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W5WSS
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Posts: 1782




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« Reply #19 on: February 27, 2009, 06:11:50 PM »

There is debate pertaining to lightning rods above where the rods are pointed or blunt and/or have many points. The debate centers around whether or not the rods offer an umbrella of protection, a cone shaped dome as related to trickling down the potentials of Static electricity as preventative. Meaning that the trickling will divert a stroke before it gets large enough to use air as it's dialectric medium.(ground to air or vice versa) But ehhh I would recommend installing a lightning rod that is pointed above the beams or whatever. So even though there is no debate in my opinion..there is amongst many (those whom do the standarding)just not you and I.
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W5WSS
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« Reply #20 on: February 27, 2009, 06:18:35 PM »

K9kjy Nice station great work on the layout design functional I am certain 73
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KC5UUS
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Posts: 103




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« Reply #21 on: February 28, 2009, 09:06:23 AM »

well this will sound elementary elmers.. ha but i really havent figured out yet , how to ground my g5rv.
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W6RMK
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Posts: 669




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« Reply #22 on: March 01, 2009, 09:42:02 AM »

why 8 feet?
Because the electrical code requires 8 feet of rod in the soil (if the rod sticks up above the surface, one uses a 10 foot rod)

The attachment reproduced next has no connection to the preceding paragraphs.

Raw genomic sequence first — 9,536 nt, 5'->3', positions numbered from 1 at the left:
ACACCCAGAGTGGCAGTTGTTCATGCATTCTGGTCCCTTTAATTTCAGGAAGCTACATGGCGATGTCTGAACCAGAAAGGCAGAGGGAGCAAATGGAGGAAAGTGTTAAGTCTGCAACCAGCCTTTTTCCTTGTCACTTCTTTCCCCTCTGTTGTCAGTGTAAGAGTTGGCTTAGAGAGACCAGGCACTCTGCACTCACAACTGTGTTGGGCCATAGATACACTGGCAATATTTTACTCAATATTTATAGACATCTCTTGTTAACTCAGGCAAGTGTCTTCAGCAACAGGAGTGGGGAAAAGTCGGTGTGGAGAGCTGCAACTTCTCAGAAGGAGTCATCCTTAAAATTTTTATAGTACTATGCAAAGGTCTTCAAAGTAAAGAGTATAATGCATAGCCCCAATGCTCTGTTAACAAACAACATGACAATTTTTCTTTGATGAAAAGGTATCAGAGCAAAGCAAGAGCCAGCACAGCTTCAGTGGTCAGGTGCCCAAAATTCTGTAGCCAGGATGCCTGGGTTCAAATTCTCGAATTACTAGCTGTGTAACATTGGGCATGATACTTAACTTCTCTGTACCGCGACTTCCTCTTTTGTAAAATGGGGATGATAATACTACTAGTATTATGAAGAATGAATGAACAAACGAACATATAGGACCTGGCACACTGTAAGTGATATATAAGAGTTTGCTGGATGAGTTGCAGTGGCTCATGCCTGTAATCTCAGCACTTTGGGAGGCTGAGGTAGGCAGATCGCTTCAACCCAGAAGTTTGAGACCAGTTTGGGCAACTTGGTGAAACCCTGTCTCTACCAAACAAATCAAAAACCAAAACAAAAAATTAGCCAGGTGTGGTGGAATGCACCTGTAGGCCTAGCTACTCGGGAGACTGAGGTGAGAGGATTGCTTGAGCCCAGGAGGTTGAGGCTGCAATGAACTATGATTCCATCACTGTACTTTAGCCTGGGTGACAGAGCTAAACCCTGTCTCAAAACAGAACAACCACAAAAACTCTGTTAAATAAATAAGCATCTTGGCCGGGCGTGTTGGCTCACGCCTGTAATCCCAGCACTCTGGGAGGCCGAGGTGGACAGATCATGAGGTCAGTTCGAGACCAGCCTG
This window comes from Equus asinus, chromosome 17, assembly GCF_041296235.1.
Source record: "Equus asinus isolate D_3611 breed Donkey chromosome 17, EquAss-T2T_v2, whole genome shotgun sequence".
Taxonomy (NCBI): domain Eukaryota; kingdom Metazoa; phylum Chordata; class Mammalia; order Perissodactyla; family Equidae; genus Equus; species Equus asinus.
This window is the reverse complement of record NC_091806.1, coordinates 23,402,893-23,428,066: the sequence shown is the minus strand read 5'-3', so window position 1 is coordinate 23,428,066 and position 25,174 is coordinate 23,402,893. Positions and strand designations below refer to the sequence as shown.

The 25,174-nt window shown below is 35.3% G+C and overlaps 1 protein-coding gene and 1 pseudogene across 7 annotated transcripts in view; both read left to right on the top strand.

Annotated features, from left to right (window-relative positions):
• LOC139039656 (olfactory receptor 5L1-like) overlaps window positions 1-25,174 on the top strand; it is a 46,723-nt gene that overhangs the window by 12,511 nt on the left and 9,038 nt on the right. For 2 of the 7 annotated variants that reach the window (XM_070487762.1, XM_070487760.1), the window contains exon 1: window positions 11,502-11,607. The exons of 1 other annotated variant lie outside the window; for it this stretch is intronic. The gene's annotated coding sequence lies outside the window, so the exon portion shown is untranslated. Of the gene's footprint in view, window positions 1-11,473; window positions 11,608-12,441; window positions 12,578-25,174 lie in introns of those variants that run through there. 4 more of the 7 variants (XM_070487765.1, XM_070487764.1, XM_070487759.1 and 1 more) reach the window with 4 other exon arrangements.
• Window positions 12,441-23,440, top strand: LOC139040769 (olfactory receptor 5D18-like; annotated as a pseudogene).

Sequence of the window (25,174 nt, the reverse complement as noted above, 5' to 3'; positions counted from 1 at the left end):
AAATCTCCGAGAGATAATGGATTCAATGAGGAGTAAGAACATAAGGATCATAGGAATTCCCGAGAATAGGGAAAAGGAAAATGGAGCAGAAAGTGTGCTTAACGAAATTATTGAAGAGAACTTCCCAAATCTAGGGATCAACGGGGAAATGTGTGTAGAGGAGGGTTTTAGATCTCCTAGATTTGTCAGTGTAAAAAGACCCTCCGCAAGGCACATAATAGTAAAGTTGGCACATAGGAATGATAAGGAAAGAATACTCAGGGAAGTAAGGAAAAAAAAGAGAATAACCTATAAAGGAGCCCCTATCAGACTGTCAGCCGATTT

Nothing special about 8 feet though, from an electrical standpoint. It's not like 7.5 or 8.5 feet would be noticeably different.  6 feet is getting pretty short, though (and that's the next "standard" length for things like rods, pipes, lumber, etc.)

Bear in mind that a rods are for grounding your electrical system or your lightning dissipation system. They make a terrible RF ground.  And a rod's not legal as the sole electrode for an electrical system any more. Look for a Ufer ground (Concrete Encased Grounding Electrode in code-speak)

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KC5UUS
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Posts: 103




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« Reply #23 on: March 01, 2009, 10:33:43 AM »

ok guess im just not quiet getting it. i have decided against a ground for lightening. because i will unhook everything after each use.
 now how do i rf ground the rig and or antenna? its a g5rv .. thank you.
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K9KJM
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Posts: 2415




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« Reply #24 on: March 01, 2009, 11:53:06 AM »

DID you read the link I provided about good lightning protection?Huh

http://members.cox.net/pc-usa/station/ground0.htm

IF you disconnect when not operating you would need to remove the coax FROM the building!  To be safe it should be taken outdoors far from the building. Leave it lay right under the antenna.

And the radio would need to be also disconnected from your power supply. Not connected to ANYTHING.
(If you take this route, I suppose you could have some kind of coax bulkhead connector where the coax enters the building so you could just "disconnect" it outdoors, And have some kind of plug on your power supply wires, Or pull the plug out of the wall on the power supply, To make it fast and easy)

Far more work than I want to do on a daily basis.
Not to mention dangerous if you are handling that coax when a storm is in the area.
I would much rather spend the effort ONCE and have a safe system I can operate during storms